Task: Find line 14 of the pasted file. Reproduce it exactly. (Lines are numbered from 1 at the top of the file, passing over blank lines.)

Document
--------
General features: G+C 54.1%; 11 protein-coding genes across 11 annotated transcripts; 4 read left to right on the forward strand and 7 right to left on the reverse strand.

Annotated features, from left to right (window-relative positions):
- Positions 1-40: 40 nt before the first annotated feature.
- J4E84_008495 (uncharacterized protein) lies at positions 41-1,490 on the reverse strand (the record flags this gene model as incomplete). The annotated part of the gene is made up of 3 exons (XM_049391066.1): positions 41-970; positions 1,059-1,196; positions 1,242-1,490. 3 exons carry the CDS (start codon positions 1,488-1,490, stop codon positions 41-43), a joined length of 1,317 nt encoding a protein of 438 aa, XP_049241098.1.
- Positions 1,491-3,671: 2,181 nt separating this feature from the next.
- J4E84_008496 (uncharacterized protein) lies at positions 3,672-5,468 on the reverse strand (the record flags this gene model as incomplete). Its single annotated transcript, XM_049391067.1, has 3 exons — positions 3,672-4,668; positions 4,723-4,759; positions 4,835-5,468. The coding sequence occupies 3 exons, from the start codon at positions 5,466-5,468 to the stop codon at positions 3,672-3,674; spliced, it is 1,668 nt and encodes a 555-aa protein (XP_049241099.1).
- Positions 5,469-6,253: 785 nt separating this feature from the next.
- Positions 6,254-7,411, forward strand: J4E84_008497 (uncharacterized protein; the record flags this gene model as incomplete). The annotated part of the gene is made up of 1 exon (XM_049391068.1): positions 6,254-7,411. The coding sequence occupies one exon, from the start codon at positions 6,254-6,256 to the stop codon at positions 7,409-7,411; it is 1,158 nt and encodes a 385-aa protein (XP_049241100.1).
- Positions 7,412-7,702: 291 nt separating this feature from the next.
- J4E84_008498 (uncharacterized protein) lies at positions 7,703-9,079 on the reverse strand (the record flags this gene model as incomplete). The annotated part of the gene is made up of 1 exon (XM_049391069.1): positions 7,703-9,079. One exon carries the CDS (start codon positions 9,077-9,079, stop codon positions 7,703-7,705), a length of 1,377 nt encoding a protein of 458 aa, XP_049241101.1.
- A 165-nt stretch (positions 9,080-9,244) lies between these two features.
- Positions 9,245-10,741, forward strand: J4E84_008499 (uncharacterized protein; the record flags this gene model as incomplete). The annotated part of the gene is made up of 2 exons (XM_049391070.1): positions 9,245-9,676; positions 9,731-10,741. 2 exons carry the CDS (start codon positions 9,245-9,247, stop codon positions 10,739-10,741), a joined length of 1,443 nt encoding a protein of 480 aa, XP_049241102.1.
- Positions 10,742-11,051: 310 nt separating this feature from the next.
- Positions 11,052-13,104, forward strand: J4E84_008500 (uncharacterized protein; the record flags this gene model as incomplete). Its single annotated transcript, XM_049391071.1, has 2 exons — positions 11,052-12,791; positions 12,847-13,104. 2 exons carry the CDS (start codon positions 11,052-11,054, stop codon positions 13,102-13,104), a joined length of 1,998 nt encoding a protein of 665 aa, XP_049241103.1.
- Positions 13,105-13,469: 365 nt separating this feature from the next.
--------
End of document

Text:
- Positions 11,052-13,104, forward strand: J4E84_008500 (uncharacterized protein; the record flags this gene model as incomplete). Its single annotated transcript, XM_049391071.1, has 2 exons — positions 11,052-12,791; positions 12,847-13,104. 2 exons carry the CDS (start codon positions 11,052-11,054, stop codon positions 13,102-13,104), a joined length of 1,998 nt encoding a protein of 665 aa, XP_049241103.1.